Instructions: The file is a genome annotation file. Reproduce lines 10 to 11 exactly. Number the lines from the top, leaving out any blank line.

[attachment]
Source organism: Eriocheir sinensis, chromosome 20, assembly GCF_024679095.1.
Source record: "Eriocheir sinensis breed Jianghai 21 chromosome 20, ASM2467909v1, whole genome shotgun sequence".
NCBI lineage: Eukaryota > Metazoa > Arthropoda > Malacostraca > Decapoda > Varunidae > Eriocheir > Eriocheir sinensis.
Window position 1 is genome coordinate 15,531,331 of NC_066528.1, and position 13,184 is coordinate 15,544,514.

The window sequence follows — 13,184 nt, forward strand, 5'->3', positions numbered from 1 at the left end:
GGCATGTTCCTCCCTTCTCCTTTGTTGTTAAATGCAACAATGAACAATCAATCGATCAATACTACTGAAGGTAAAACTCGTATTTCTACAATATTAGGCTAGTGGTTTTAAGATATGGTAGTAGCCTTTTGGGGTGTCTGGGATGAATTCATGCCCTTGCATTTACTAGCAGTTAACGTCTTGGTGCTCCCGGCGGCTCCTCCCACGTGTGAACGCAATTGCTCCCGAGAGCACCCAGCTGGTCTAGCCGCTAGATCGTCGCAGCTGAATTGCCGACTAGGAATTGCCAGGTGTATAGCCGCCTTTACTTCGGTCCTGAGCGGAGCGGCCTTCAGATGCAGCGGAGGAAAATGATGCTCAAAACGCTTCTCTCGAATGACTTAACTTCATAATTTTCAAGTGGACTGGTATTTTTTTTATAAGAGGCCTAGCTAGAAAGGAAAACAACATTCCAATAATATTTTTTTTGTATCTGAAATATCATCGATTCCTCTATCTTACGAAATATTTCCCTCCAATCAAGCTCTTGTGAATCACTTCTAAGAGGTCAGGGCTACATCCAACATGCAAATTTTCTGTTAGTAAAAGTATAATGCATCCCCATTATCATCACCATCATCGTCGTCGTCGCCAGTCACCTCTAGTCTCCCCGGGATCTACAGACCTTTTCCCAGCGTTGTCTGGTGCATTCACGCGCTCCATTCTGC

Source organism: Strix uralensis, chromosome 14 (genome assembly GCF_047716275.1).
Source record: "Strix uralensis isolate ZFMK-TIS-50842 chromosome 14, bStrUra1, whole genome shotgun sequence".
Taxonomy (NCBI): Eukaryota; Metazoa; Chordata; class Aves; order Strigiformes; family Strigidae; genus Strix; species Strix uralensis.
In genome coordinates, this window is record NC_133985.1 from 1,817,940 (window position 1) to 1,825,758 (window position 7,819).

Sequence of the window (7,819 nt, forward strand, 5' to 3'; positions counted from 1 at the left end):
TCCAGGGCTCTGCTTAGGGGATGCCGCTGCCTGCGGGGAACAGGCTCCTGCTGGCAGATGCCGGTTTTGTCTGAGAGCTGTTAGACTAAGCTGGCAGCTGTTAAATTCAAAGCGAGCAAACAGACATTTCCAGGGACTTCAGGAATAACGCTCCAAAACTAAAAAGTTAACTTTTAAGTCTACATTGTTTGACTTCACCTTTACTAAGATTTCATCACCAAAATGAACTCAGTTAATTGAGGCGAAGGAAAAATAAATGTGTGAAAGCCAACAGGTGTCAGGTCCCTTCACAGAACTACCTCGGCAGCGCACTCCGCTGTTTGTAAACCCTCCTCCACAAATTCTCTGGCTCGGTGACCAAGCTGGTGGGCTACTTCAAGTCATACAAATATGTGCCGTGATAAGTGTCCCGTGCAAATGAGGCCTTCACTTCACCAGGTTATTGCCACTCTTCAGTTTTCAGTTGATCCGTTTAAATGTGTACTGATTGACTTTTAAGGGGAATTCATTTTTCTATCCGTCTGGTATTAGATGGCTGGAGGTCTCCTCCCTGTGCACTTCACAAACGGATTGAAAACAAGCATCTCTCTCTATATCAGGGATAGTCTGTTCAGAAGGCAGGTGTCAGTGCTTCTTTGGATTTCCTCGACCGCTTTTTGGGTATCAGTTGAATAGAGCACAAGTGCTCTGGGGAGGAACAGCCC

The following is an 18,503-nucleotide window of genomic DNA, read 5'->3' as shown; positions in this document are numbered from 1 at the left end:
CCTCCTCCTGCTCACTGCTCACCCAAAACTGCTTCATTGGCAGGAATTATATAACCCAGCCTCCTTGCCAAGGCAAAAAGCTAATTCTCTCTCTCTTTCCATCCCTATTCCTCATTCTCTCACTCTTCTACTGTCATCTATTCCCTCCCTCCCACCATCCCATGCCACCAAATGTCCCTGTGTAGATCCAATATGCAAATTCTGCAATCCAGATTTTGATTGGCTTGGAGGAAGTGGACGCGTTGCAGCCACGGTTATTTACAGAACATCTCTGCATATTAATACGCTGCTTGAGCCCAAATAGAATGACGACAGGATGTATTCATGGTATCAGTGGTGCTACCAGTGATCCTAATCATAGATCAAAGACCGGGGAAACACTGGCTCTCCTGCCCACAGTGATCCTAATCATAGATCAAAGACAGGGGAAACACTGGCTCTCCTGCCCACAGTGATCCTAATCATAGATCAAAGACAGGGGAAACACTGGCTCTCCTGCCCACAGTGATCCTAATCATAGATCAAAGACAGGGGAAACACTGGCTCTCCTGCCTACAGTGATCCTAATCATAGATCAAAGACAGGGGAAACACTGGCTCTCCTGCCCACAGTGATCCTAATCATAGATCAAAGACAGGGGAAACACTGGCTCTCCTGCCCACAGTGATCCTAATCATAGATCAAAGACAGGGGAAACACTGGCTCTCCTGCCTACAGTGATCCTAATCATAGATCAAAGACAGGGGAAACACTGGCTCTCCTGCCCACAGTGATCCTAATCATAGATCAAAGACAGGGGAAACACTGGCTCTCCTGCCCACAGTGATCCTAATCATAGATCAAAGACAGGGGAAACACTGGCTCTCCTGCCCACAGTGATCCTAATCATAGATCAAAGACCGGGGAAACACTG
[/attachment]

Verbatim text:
In genome coordinates, this window is record NC_133985.1 from 1,817,940 (window position 1) to 1,825,758 (window position 7,819).

Sequence of the window (7,819 nt, forward strand, 5' to 3'; positions counted from 1 at the left end):